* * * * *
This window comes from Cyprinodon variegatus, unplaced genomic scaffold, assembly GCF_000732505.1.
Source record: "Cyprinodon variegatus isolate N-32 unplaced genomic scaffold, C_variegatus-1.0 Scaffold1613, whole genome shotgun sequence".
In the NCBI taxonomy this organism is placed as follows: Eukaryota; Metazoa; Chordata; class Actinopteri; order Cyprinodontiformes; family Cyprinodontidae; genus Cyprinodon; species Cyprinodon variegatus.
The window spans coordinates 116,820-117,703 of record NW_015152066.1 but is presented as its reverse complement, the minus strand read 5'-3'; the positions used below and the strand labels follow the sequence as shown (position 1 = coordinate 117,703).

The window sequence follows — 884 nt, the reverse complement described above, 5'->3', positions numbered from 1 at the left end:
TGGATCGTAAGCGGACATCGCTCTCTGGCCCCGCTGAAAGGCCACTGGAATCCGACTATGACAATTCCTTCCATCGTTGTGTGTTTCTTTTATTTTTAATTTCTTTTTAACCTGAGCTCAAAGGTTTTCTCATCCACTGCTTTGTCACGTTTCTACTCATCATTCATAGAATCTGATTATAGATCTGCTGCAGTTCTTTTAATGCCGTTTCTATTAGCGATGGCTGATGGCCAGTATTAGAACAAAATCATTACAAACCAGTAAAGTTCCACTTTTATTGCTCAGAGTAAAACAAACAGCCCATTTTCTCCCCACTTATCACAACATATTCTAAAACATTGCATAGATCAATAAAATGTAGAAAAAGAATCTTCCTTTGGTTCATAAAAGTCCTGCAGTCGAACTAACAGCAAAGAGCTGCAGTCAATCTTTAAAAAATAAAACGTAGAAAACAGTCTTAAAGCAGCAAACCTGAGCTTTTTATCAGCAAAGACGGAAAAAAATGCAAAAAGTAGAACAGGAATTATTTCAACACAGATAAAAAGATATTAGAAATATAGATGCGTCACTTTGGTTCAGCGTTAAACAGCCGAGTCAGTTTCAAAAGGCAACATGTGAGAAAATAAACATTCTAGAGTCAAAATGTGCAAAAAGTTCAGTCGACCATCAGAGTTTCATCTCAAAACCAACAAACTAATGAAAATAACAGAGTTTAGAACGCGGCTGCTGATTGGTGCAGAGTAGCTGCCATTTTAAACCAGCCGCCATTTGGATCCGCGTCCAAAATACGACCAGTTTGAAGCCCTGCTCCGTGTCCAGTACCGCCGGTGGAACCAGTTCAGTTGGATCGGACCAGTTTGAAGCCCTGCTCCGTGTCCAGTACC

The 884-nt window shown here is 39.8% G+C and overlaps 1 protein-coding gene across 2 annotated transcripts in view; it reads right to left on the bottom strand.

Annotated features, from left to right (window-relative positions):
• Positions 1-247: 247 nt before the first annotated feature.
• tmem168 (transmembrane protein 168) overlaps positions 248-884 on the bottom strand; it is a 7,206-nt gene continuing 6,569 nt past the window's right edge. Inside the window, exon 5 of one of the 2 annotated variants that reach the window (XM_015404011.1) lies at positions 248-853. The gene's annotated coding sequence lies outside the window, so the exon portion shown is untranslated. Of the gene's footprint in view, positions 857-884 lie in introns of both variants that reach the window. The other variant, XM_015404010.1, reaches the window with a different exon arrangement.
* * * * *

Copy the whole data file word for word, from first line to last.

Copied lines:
This window comes from Cyprinodon variegatus, unplaced genomic scaffold, assembly GCF_000732505.1.
Source record: "Cyprinodon variegatus isolate N-32 unplaced genomic scaffold, C_variegatus-1.0 Scaffold1613, whole genome shotgun sequence".
In the NCBI taxonomy this organism is placed as follows: Eukaryota; Metazoa; Chordata; class Actinopteri; order Cyprinodontiformes; family Cyprinodontidae; genus Cyprinodon; species Cyprinodon variegatus.
The window spans coordinates 116,820-117,703 of record NW_015152066.1 but is presented as its reverse complement, the minus strand read 5'-3'; the positions used below and the strand labels follow the sequence as shown (position 1 = coordinate 117,703).

The window sequence follows — 884 nt, the reverse complement described above, 5'->3', positions numbered from 1 at the left end:
TGGATCGTAAGCGGACATCGCTCTCTGGCCCCGCTGAAAGGCCACTGGAATCCGACTATGACAATTCCTTCCATCGTTGTGTGTTTCTTTTATTTTTAATTTCTTTTTAACCTGAGCTCAAAGGTTTTCTCATCCACTGCTTTGTCACGTTTCTACTCATCATTCATAGAATCTGATTATAGATCTGCTGCAGTTCTTTTAATGCCGTTTCTATTAGCGATGGCTGATGGCCAGTATTAGAACAAAATCATTACAAACCAGTAAAGTTCCACTTTTATTGCTCAGAGTAAAACAAACAGCCCATTTTCTCCCCACTTATCACAACATATTCTAAAACATTGCATAGATCAATAAAATGTAGAAAAAGAATCTTCCTTTGGTTCATAAAAGTCCTGCAGTCGAACTAACAGCAAAGAGCTGCAGTCAATCTTTAAAAAATAAAACGTAGAAAACAGTCTTAAAGCAGCAAACCTGAGCTTTTTATCAGCAAAGACGGAAAAAAATGCAAAAAGTAGAACAGGAATTATTTCAACACAGATAAAAAGATATTAGAAATATAGATGCGTCACTTTGGTTCAGCGTTAAACAGCCGAGTCAGTTTCAAAAGGCAACATGTGAGAAAATAAACATTCTAGAGTCAAAATGTGCAAAAAGTTCAGTCGACCATCAGAGTTTCATCTCAAAACCAACAAACTAATGAAAATAACAGAGTTTAGAACGCGGCTGCTGATTGGTGCAGAGTAGCTGCCATTTTAAACCAGCCGCCATTTGGATCCGCGTCCAAAATACGACCAGTTTGAAGCCCTGCTCCGTGTCCAGTACCGCCGGTGGAACCAGTTCAGTTGGATCGGACCAGTTTGAAGCCCTGCTCCGTGTCCAGTACC

The 884-nt window shown here is 39.8% G+C and overlaps 1 protein-coding gene across 2 annotated transcripts in view; it reads right to left on the bottom strand.

Annotated features, from left to right (window-relative positions):
• Positions 1-247: 247 nt before the first annotated feature.
• tmem168 (transmembrane protein 168) overlaps positions 248-884 on the bottom strand; it is a 7,206-nt gene continuing 6,569 nt past the window's right edge. Inside the window, exon 5 of one of the 2 annotated variants that reach the window (XM_015404011.1) lies at positions 248-853. The gene's annotated coding sequence lies outside the window, so the exon portion shown is untranslated. Of the gene's footprint in view, positions 857-884 lie in introns of both variants that reach the window. The other variant, XM_015404010.1, reaches the window with a different exon arrangement.